Pentax Optio A20 Review
As well as the default auto setting, the A20 has four white balance presets (daylight, shade, tungsten, and fluorescent) and a manual/custom setting that can be used with a white or gray card to accurately measure the color of light in a scene. Our standard studio tests showed the A20 to be fairly reliable, and real-world shots rarely suffer from white balance problems though inevitably in low incandescent lighting there is a distinct orange cast).
|Auto White Balance||Fluo Preset||Auto White Balance||Incandescent preset|
|Fluorescent light - Auto white balance average, preset white balance excellent||Incandescent light - Auto white balance average, Preset white balance good|
The A20 has two macro modes; standard macro (closest focus 12cm / 4.7-inches), usable only in the wide to mid-zoom range (up to about 55mm equiv.), and super macro (closest focus around 6cm). The Super Macro mode fixes the focal length at the wide end, but does allow some pretty impressive close ups for such a small camera.
- Click here for wide macro test chart (captured area 163 x 122mm)
- Click here for Super macro test chart (captured area 60 x 45mm)
- Click here for tele macro test chart (55mm equiv.) (captured area 75 x 56mm)
The Optio A10 was one of the top 8MP cameras in pure resolution terms, and the A20 is even better, though the difference isn't huge. The results are pretty clean too, and overall this is impressive stuff from such a compact camera.
WIDE LENS Crops
|Click here for the full resolution test chart||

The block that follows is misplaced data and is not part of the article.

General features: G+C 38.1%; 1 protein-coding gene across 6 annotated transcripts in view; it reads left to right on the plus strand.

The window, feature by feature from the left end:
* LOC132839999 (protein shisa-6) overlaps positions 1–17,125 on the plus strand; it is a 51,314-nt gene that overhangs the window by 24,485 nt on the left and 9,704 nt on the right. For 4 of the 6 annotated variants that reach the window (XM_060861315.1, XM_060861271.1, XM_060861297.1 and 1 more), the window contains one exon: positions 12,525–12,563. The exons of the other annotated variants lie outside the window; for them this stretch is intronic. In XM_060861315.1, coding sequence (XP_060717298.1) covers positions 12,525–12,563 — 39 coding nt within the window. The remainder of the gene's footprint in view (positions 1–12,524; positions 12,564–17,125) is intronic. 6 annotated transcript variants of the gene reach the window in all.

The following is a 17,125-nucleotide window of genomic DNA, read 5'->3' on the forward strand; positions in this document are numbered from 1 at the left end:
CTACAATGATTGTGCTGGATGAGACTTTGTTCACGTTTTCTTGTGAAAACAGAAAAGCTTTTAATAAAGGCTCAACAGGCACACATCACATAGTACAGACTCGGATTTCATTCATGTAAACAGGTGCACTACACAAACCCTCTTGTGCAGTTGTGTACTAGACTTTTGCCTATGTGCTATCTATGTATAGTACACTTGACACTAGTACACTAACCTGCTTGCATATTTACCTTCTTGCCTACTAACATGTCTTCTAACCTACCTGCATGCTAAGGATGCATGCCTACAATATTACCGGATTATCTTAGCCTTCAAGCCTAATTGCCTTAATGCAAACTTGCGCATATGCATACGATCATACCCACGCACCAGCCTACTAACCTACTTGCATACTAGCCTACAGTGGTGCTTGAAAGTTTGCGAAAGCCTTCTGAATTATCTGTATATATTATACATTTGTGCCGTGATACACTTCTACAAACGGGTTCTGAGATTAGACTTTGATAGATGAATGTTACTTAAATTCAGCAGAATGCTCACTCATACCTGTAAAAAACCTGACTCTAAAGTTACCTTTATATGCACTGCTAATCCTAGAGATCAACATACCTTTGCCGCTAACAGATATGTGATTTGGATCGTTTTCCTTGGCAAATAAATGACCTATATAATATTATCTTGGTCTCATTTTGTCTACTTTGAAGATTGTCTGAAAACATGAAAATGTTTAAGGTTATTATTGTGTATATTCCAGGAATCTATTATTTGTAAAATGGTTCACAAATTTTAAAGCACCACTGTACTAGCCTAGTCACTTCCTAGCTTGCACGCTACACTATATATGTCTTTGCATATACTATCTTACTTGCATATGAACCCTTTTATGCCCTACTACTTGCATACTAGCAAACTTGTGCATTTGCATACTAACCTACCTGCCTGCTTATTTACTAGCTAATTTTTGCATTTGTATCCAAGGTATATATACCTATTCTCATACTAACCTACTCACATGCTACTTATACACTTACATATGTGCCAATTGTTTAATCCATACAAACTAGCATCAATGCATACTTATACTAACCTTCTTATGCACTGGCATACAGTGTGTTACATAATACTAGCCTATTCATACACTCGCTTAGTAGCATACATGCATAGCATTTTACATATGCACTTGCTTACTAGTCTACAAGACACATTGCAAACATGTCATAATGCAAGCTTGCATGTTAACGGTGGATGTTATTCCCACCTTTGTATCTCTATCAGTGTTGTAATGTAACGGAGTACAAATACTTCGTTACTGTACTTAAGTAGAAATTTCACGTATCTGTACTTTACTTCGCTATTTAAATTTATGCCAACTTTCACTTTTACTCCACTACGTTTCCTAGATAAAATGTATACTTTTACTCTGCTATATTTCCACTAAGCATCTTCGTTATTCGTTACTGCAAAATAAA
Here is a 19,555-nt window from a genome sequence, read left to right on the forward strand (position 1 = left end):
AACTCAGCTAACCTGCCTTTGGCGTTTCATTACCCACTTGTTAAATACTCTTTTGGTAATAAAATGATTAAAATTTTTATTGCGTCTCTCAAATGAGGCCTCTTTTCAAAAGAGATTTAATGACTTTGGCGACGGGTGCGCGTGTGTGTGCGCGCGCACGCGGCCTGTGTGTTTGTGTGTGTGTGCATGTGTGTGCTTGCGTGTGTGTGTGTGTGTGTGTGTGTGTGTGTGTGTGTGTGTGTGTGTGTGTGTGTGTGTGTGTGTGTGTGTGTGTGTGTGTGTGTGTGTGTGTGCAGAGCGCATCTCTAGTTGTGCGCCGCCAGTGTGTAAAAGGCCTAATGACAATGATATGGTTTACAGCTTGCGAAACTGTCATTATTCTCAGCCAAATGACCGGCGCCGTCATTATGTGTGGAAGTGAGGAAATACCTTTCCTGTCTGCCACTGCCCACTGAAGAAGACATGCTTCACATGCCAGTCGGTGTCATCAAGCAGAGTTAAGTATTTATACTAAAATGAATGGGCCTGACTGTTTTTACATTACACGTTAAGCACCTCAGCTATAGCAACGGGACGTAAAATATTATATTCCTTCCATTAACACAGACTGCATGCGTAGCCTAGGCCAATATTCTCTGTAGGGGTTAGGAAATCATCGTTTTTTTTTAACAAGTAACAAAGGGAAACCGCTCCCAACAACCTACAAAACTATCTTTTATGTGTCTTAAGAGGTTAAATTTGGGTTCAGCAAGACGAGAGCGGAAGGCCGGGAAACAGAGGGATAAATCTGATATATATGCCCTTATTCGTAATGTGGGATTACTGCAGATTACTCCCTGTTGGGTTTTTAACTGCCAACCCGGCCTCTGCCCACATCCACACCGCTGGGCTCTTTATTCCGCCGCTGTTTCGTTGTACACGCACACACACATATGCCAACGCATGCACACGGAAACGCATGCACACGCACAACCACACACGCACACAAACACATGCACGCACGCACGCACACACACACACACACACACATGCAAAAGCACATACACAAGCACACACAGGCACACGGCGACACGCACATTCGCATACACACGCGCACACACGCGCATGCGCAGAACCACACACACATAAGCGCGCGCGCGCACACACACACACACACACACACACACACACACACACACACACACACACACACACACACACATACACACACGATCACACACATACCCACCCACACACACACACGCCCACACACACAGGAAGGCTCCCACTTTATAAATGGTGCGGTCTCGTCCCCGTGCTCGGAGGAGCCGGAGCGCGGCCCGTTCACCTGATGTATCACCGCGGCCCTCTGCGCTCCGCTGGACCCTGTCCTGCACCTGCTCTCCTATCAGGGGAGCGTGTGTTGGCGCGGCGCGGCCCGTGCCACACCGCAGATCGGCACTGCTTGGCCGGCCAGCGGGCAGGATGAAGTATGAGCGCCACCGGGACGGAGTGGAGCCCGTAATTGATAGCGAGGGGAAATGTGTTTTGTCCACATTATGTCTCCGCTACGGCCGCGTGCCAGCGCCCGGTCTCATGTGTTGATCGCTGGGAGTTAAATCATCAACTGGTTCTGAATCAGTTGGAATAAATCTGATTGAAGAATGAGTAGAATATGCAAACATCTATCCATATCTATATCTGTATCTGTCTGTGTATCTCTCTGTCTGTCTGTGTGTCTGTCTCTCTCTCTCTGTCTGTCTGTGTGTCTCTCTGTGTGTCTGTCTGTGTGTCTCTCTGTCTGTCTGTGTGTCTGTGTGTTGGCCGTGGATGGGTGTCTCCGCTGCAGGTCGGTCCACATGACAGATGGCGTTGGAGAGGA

resolution 1800 LPH
resolution 1850 LPH
Distortion and other image quality issues
The A20 exhibits higher than average distortion at the wide end of the zoom - 1.7% barrel distortion (click here for test chart) and there is some pincushion distortion (0.4%) at the telephoto end (click here for test chart). Nothing to worry about for normal 'everyday' photography but worth knowing about if these things are important to you.
Overall the results from the A20 - when it gets everything right - will give little cause for complaint; they have good color, a decent level of detail and exposure / focus are pretty reliable. Compared to the A10 we had fewer problems with camera shake (so the SR has been improved), fewer metering issues and fewer focus problems (though it still focuses too slowly), but the pixel-level output doesn't look quite as clean. Like the A10 the results have a nice natural feel to them, without the over-saturation and over-sharpening we so often see with these little cameras.
On the downside the extra megapixels are obviously stretching the lens to its limit and looking too closely at the output reveals slight corner softness and a lack of biting sharpness across the frame (this is not a problem at normal print sizes of course). At a pixel level noise is also visible in shadows and blue skies even at ISO 64, though again it's not something that will bother you unless you want to produce a poster print or have an eight foot high screen to show them on - or are shooting in very low light (when long exposures produce a lot of noise at all settings). Less easy to sweep under the carpet is the highlight clipping; a common problem with this type of camera but slightly disappointing here because it is worse than the A10. As with the A10 you also have to watch the exposure if you're shooting in very bright, contrasty conditions, when the metering can be fooled into under or over exposing a little too easily for our liking.
The Optio A10 was the first Pentax compact to offer mechanical image stabilization (Shake Reduction) using a CCD-shift system, and of course the A20 has the same system. By placing the CCD sensor on a movable platform the system can compensate for a certain amount of the blur caused by camera shake at lower shutter speeds and longer focal lengths. The system works by analyzing input from two internal gyro sensors and producing an inverse movement in the CCD.